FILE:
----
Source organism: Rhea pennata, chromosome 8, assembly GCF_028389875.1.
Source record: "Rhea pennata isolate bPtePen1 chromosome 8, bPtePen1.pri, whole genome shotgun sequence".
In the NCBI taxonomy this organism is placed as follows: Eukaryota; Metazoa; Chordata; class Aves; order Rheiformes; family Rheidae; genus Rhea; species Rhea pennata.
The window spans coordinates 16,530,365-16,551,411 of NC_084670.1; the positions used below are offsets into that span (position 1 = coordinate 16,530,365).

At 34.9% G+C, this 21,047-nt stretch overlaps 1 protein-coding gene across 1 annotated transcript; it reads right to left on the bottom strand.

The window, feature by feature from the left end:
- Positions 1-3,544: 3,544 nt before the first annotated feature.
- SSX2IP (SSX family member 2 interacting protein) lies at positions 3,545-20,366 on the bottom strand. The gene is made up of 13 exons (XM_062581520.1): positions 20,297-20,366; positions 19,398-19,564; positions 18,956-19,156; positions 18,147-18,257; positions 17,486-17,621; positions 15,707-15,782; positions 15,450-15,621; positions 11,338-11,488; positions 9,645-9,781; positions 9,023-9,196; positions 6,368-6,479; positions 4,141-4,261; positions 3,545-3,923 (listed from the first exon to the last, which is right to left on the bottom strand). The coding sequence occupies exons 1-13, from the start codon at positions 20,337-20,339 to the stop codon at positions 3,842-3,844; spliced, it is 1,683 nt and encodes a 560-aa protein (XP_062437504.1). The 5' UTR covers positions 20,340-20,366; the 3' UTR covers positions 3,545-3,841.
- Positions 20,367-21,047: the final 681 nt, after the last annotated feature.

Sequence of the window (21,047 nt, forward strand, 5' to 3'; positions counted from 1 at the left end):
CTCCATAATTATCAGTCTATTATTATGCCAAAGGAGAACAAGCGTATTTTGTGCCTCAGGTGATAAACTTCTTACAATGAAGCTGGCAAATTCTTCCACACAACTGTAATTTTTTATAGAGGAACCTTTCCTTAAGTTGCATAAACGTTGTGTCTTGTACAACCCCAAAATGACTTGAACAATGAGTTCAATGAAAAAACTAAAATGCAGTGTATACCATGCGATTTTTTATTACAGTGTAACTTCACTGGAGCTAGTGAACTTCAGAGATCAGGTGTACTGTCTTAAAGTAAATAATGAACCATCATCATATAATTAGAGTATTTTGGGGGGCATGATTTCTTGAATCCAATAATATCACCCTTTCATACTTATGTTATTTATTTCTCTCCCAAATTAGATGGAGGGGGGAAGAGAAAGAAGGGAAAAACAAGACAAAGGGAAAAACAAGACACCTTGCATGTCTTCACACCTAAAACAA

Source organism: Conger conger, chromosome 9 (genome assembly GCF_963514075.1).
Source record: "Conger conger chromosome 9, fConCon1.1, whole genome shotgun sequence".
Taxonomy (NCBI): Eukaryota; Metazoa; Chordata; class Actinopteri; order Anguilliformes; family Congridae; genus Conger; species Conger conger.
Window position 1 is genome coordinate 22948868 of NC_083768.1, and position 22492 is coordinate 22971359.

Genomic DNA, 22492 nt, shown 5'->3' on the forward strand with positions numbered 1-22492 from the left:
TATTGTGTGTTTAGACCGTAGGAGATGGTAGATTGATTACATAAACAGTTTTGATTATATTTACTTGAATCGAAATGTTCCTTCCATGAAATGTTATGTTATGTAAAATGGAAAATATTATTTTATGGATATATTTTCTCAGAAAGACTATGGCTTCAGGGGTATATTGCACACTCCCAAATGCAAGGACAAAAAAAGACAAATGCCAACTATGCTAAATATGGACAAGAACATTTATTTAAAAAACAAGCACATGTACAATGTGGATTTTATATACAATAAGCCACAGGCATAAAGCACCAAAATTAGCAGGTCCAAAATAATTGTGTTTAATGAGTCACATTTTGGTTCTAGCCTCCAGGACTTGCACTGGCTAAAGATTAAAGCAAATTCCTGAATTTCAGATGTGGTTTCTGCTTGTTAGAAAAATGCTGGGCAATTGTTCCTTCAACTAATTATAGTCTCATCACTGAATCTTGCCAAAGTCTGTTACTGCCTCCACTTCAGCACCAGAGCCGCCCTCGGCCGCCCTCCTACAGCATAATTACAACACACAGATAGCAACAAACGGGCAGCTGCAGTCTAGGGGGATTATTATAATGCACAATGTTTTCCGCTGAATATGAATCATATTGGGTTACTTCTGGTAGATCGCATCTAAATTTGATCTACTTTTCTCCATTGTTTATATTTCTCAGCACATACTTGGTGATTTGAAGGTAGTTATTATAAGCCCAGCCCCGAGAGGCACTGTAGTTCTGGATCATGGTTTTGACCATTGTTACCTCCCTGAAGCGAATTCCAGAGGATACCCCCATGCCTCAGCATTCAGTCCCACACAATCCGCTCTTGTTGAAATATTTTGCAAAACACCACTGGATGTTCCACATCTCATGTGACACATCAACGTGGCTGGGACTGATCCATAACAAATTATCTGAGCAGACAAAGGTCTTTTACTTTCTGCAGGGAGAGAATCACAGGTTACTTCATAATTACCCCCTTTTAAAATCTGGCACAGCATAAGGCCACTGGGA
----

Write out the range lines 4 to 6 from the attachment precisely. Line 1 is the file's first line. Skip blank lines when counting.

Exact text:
The window spans coordinates 16,530,365-16,551,411 of NC_084670.1; the positions used below are offsets into that span (position 1 = coordinate 16,530,365).

At 34.9% G+C, this 21,047-nt stretch overlaps 1 protein-coding gene across 1 annotated transcript; it reads right to left on the bottom strand.

The window, feature by feature from the left end: